*For high school students living or attending school in Allston, Brighton, or Cambridge!*
Do you daydream about places you've loved or imagined? Are you curious about how writers turn ideas into stories? Join author Abdul-Razak Zachariah for a glimpse into the children’s book writing process. Write your own story idea for a new generation of readers based on your life and experiences. Abdul will read from his children’s book "...
One of the best documented Egyptian rituals—occurring in both cultic and funerary contexts—is known as the Opening of the Mouth ritual. Performing this ritual was believed to animate statues and temples, while also restoring the senses of the deceased, thus ensuring that they could eat, drink, and breathe in the afterlife. Textual and iconographic references to the ritual are found in different time periods, from the Old Kingdom through the Roman Period.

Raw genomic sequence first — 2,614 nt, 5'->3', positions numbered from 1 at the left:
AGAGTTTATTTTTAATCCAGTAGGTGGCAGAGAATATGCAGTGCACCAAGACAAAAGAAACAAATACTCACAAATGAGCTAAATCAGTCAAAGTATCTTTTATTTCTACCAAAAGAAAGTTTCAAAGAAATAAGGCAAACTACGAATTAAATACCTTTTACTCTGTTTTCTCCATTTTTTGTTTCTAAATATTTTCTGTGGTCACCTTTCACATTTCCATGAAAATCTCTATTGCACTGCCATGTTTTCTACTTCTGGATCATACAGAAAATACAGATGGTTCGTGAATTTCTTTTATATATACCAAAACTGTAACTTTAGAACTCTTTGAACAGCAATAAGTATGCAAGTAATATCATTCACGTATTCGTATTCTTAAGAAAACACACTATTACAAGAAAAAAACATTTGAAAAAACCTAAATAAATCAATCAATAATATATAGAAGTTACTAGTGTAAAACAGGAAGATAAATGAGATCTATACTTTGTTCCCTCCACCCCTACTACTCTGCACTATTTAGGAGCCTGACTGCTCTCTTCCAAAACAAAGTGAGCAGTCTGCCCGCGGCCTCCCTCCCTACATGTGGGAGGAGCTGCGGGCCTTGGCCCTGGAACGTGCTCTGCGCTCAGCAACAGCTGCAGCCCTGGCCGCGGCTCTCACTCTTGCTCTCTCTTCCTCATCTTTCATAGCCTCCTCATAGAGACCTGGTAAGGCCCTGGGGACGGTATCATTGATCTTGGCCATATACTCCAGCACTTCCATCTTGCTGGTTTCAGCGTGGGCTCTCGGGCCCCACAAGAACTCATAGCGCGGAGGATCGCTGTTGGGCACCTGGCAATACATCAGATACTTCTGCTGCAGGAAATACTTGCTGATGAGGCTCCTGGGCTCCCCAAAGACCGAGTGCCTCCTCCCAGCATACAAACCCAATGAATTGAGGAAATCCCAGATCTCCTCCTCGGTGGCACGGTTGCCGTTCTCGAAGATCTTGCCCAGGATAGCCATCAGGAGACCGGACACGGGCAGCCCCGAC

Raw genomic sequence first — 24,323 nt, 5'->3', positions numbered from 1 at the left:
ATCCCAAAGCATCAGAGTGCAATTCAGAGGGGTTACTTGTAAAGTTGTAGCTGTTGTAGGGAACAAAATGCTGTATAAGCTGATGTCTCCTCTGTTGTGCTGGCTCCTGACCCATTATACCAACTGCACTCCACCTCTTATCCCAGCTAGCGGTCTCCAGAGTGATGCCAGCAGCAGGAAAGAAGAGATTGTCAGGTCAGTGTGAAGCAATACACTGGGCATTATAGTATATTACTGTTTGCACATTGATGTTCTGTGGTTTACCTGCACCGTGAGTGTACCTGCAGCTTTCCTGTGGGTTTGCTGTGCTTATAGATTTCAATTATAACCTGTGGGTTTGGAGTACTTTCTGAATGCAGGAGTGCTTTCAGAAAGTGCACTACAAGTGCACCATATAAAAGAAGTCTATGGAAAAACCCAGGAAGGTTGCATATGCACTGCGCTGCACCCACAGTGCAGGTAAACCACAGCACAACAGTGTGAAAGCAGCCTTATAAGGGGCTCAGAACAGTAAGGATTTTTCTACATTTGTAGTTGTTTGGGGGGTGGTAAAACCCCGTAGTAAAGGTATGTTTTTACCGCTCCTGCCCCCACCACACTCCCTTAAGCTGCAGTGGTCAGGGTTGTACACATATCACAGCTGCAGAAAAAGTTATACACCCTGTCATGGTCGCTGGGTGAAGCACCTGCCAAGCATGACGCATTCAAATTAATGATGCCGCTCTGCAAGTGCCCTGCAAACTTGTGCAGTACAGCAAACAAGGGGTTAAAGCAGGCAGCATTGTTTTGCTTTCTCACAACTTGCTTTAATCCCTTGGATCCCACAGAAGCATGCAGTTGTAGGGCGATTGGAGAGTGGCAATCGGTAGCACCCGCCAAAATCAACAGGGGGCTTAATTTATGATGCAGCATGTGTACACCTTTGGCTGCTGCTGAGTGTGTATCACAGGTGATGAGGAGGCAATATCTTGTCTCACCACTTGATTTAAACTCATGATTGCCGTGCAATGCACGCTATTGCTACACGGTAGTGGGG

In this lecture, Mariam Ayad uses the Opening of the Mouth ritual as a case study to illustrate the power of imagery and the...
Photographer Amy Ragus specializes in multiple frame images of New England landscapes—digital photocollages. Before and during the pandemic, Ragus spent time in the Arboretum, particularly interested in its role as a public space, its open access to everyone. Her work captures the discoveries she found just off a road or path, as well as the people who share this space and enjoy nature throughout the seasons. Explore her sensitive, creative depictions of walks in the Arboretum in this virtual exhibition.